What did happen, though, was that a plethora of films from continental Europe suddenly started receiving certificates that they wouldn’t have otherwise got. Notorious movies such as Baise-Moi (awful nihilistic French sex road movie), or more subtle films such as Sex and Lucia suddenly started appearing in our cinemas. Hell, we even got in on the act with the dreary kitchen sink Intimacy, and the dismally boring 9 Songs. It was no longer taboo for the censor to allow an erection to penetrate the mainstream.
More tea vicar? No? Perhaps you would prefer a nice big cock then?
The BBFC, actually, were perfectly correct to not only allow these films onto the big screen (even if Baise-Moi’s depressingly mechanical hard-core fuck scenes exist purely for provocation). In their guidelines, they state that they take into account the following:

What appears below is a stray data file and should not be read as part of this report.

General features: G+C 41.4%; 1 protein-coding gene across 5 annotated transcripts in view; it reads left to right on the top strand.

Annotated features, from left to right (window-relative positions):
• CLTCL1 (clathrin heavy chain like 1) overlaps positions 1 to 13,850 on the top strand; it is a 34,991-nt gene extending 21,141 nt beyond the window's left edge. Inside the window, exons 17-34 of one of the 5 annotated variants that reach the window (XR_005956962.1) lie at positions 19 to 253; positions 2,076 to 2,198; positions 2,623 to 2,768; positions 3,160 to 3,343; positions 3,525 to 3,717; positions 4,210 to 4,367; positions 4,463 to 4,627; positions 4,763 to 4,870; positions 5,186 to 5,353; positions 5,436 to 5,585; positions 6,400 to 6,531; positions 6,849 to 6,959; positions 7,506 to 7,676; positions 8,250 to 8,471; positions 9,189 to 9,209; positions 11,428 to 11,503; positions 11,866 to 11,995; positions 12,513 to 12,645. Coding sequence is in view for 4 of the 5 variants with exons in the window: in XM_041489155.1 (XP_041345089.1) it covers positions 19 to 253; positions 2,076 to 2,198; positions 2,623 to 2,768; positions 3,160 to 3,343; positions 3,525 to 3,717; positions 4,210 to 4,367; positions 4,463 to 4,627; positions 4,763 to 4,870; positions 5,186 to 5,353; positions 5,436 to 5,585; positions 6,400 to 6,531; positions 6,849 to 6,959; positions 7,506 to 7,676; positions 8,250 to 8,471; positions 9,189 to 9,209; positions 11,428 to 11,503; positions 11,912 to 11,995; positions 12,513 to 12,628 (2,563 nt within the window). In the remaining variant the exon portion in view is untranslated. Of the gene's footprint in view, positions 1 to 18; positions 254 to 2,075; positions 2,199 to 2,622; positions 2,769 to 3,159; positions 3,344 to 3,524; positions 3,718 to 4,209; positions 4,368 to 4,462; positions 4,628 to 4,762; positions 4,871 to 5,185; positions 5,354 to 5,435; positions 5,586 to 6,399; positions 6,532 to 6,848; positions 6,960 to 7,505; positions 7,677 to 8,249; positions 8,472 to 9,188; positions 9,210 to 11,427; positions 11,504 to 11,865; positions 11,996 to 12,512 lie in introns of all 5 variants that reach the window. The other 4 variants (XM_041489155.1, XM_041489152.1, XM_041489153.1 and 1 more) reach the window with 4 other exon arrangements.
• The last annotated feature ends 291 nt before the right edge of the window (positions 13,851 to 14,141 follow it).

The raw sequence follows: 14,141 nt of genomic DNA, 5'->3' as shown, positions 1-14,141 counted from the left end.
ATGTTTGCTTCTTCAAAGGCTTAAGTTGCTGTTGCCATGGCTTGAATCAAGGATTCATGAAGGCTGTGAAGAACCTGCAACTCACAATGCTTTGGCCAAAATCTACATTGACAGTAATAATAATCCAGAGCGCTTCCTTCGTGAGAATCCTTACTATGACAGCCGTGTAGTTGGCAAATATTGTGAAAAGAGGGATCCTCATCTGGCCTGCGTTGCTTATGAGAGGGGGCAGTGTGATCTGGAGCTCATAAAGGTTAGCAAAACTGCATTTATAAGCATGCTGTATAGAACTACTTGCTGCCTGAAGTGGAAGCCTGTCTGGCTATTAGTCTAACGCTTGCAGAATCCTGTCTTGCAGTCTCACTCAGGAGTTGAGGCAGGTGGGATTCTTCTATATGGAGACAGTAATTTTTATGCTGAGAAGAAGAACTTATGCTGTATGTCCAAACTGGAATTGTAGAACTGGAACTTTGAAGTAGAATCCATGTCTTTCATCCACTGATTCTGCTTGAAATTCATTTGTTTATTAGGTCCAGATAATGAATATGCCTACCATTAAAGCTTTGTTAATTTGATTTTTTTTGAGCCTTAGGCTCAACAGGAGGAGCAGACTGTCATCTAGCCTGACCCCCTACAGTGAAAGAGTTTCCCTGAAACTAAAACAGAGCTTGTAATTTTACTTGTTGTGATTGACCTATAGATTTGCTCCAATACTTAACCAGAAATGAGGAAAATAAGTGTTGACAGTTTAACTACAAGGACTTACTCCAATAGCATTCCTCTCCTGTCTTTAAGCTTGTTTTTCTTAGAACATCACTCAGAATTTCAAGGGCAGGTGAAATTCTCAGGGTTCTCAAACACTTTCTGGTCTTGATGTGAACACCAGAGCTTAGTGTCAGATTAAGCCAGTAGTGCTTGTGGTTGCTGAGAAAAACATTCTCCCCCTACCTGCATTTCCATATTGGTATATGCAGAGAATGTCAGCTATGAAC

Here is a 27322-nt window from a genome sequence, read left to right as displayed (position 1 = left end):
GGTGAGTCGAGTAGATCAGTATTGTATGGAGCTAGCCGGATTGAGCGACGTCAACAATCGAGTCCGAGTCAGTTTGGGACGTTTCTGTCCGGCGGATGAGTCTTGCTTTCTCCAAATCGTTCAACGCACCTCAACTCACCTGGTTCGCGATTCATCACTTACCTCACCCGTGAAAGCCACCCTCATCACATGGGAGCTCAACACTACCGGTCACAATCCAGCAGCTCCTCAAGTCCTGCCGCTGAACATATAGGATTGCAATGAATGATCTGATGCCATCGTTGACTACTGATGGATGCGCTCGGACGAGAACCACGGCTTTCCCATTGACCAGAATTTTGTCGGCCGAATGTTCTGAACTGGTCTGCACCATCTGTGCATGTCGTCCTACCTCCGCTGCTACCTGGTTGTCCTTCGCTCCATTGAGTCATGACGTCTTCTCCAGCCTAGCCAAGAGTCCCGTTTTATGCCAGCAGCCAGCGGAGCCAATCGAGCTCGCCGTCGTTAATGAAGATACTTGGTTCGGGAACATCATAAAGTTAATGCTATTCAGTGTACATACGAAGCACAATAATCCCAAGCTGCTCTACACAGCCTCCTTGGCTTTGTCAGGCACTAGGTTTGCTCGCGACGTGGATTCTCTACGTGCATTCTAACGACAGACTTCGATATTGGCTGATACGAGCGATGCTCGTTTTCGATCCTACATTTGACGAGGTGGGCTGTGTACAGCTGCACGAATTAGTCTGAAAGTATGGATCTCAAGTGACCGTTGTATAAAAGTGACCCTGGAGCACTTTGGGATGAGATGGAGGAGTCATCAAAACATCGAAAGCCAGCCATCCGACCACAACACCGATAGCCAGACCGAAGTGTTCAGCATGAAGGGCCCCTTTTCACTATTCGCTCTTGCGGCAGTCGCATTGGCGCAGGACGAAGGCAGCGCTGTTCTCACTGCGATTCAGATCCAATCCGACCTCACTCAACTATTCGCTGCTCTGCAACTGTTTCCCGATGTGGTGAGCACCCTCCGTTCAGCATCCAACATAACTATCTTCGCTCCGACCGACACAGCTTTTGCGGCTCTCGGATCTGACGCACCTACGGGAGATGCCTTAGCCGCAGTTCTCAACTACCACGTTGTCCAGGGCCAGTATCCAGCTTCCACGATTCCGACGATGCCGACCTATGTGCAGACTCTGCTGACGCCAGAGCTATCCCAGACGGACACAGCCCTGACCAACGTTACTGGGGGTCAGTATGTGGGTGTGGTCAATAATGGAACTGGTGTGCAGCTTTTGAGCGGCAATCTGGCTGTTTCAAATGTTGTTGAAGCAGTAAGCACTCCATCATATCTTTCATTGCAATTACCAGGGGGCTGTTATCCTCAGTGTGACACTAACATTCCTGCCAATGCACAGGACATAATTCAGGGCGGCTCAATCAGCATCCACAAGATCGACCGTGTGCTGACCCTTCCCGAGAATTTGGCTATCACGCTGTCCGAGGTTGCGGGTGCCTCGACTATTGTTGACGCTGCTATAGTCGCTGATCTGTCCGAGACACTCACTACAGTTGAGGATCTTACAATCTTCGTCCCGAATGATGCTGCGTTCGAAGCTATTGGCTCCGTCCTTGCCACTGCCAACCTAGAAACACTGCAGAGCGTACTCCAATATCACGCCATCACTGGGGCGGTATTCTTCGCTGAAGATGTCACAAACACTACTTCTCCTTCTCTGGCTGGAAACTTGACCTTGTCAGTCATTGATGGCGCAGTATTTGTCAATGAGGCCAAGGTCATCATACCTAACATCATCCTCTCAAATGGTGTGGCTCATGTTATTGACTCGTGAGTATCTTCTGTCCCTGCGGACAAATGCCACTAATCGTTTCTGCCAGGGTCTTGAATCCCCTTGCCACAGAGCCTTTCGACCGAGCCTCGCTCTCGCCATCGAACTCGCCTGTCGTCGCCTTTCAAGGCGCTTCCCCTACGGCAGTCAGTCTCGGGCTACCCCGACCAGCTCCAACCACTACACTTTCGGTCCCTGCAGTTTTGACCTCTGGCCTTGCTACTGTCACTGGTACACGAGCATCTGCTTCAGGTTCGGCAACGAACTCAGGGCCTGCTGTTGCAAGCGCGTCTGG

The expectations of the public in general and the work’s audience in particular
So, what else was new in the late 1990’s that may have altered the public’s stance on this?
That’ll be the internet, then. Back in 1999, broadband was but a futuristic dream, with much slower connection speeds than we enjoy today. However, that didn’t stop any sweaty-palmed teenage pervert from frantically clicking a mouse and indulging in some one-handed surfing to the most explicit imagery made anywhere in the world. It just took longer.
Therefore, the archaic view of sex in the media, and more importantly the ability to access images of sex was completely out of date. The rise of the digital age had meant that the tide of filth predicted to reduce us all to sex crazed animals had already arrived. People were already starting to become accustomed to sex, and more importantly were perhaps already becoming desensitized. The novelty value had gone.
When taken in context with the aforementioned disclaimers and loopholes that the BBFC use to classify movies, it is therefore, very easy to see how and why they became willing to allow images of consenting adults engaging in sex, no matter how graphic. It’s not as if they could do anything to stop it, anyway, and they were by now starting to learn to pick their battles.